Do you have a creed?

21

Dear Artist,

Model-making artist Joe Fig has produced a remarkable book, Inside the Painter’s Studio, in which he visits and photographs the studios of dozens of well-known New York contemporary painters. He also records each artist’s answers to a number of set questions, many of which are practical ones concerning studio layout, painting processes, work hours and habits, clean-up times, unique tools, titling, the use of assistants, and advice for younger artists. His second-to-last question, “Do you have a motto or a creed that as an artist you live by?” picked up a range of answers, both predictable and insightful.

Diorama of Ross Bleckner in his studio c. 2000-2019 by Joe Fig (b.1968)

Diorama of Ross Bleckner in his studio c. 2000-2019
by Joe Fig (b.1968)

Many of these painters didn’t want to admit having a creed. Alex Rockman, Ryan McGinness, Mary Heilmann, Eric Fischl and Inka Essenhigh gave a flat “no.” Chuck Close defined the attitude a little more closely: “Inspiration is for amateurs — the rest of us just show up and get to work.”

Dana Schutz said she couldn’t remember any of her mottos, while Joan Snyder just laughed at the very idea of having them.

Some of the answers were lengthy. The word “truth” was prevalent. Steve Mumford admonished, “Try to be absolutely truthful to yourself and almost try to flout popular taste in seeking out what it is that you really are interested in doing.” Billy Sullivan said it was important “to be honest in the work and to have fun.” Malcolm Morley used only one word: “Fidelity.”

Diorama of Jackson Pollock in his studio (c. 2000-2019) by Joe Fig

Diorama of Jackson Pollock in his studio (c. 2000-2019)
by Joe Fig

“Do what you want to do,” was the advice of Fred Tomaselli, while Matthew Ritchie said, “Remain interested in what you’re doing.” Will Cotton said, “Ask yourself daily if you’re excited.”

Julie Mehretu felt her motto was, “to really put everything into my work so the work returns that to me.” And Amy Sillman observed, “You’re going to die so you may as well make the most of it.”

Barnaby Furnas said it was important to realize, “there are no mistakes,” while Bill Jensen said, “You have to let the paintings lead you.” April Gornik told us, “Great art should be vulnerable to interpretation.” And James Siena said, “Your success will come out of the work you do, not who you know, what parties you go to, or what you wear.” Ross Bleckner also took the high road: “Bring something new, something beautiful and something filled with light into the world.”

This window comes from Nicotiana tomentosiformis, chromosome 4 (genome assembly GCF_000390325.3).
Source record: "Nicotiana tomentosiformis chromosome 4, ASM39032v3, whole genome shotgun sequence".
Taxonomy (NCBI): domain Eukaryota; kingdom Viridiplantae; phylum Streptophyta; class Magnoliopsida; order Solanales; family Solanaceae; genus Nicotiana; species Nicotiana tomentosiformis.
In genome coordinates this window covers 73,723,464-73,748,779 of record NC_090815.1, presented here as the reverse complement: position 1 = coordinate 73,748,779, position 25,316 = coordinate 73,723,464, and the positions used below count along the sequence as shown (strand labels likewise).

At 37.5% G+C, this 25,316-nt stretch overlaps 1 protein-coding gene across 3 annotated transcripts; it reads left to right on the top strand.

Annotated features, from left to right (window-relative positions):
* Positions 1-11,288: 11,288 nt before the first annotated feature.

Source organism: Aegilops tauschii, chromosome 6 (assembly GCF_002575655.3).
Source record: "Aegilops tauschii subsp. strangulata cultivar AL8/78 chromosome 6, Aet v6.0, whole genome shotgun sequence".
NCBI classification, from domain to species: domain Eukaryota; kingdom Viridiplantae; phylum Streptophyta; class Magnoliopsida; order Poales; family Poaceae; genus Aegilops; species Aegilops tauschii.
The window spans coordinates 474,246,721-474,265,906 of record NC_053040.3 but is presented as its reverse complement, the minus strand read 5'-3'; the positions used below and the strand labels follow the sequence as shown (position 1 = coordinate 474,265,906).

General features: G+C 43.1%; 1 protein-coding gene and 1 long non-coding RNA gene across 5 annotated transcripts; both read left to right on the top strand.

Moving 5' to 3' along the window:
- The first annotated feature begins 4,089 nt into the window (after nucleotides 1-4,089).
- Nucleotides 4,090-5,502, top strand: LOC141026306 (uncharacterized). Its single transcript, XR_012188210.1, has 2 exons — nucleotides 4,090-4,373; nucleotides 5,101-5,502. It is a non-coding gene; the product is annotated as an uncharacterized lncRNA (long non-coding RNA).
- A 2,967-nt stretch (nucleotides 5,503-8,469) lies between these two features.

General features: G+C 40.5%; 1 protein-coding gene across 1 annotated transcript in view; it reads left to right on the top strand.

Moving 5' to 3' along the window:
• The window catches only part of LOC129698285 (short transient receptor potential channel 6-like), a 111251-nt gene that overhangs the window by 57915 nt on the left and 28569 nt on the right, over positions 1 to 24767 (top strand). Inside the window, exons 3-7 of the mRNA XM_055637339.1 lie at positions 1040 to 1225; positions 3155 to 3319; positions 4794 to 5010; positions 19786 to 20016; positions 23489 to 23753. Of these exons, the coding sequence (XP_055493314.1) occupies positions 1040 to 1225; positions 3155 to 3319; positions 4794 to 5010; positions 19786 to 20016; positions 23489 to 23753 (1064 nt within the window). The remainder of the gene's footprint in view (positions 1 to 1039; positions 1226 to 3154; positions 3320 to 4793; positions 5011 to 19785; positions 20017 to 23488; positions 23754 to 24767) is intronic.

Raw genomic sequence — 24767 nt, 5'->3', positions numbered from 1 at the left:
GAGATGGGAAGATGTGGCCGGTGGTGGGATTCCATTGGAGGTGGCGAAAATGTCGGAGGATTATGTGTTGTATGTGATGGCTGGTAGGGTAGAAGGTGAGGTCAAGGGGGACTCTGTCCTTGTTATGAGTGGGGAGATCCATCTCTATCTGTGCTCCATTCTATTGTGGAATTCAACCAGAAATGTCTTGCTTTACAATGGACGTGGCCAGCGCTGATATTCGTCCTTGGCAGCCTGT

Diorama of Chuck Close in his studio (c. 2000 - 2019) by Joe Fig

Diorama of Chuck Close in his studio (c. 2000 – 2019)
by Joe Fig

Best regards,

Robert

PS: “If you hang in there, you will get somewhere.” (Chuck Close)

Esoterica: “I’m very happy that I’ve had the chance to be a painter,” said Philip Pearlstein. Of all of them, Gregory Amenoff seemed the least narcissistic: “Artists need to support other artists,” he said. “When younger, you’re part of a community, when older you need to create opportunities for the younger ones. In the meantime you have a responsibility to work fiercely in the studio in exchange for the privilege of making things the world doesn’t necessarily ask for.” And Joe Fig, the guy who compiled all this? He has a sign over his door that reads: “Focus, Discipline and Faith.”

Self-Portrait by Joe Fig

Self-Portrait
by Joe Fig

This letter was originally published as “Do you have a creed?” on January 4, 2011.

The Letters: Vol. 1 and 2, narrated by Dave Genn, are available for download on Amazon, here. Proceeds of sales contribute to the production of The Painter’s Keys. 

“To float like a cloud you have to go to the trouble of becoming one.” (Robert Genn)


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21 Comments

  1. My motto for my art and life in general comes from Oscar Wilde, “Be yourself, everyone else is already taken.”

  2. I don’t think I have a creed or motto… or maybe I have several for different circumstances, little saying that guide me forward like “it is just paint on a canvas. If you don’t like it or it isn’t working, scrape it off and start again.”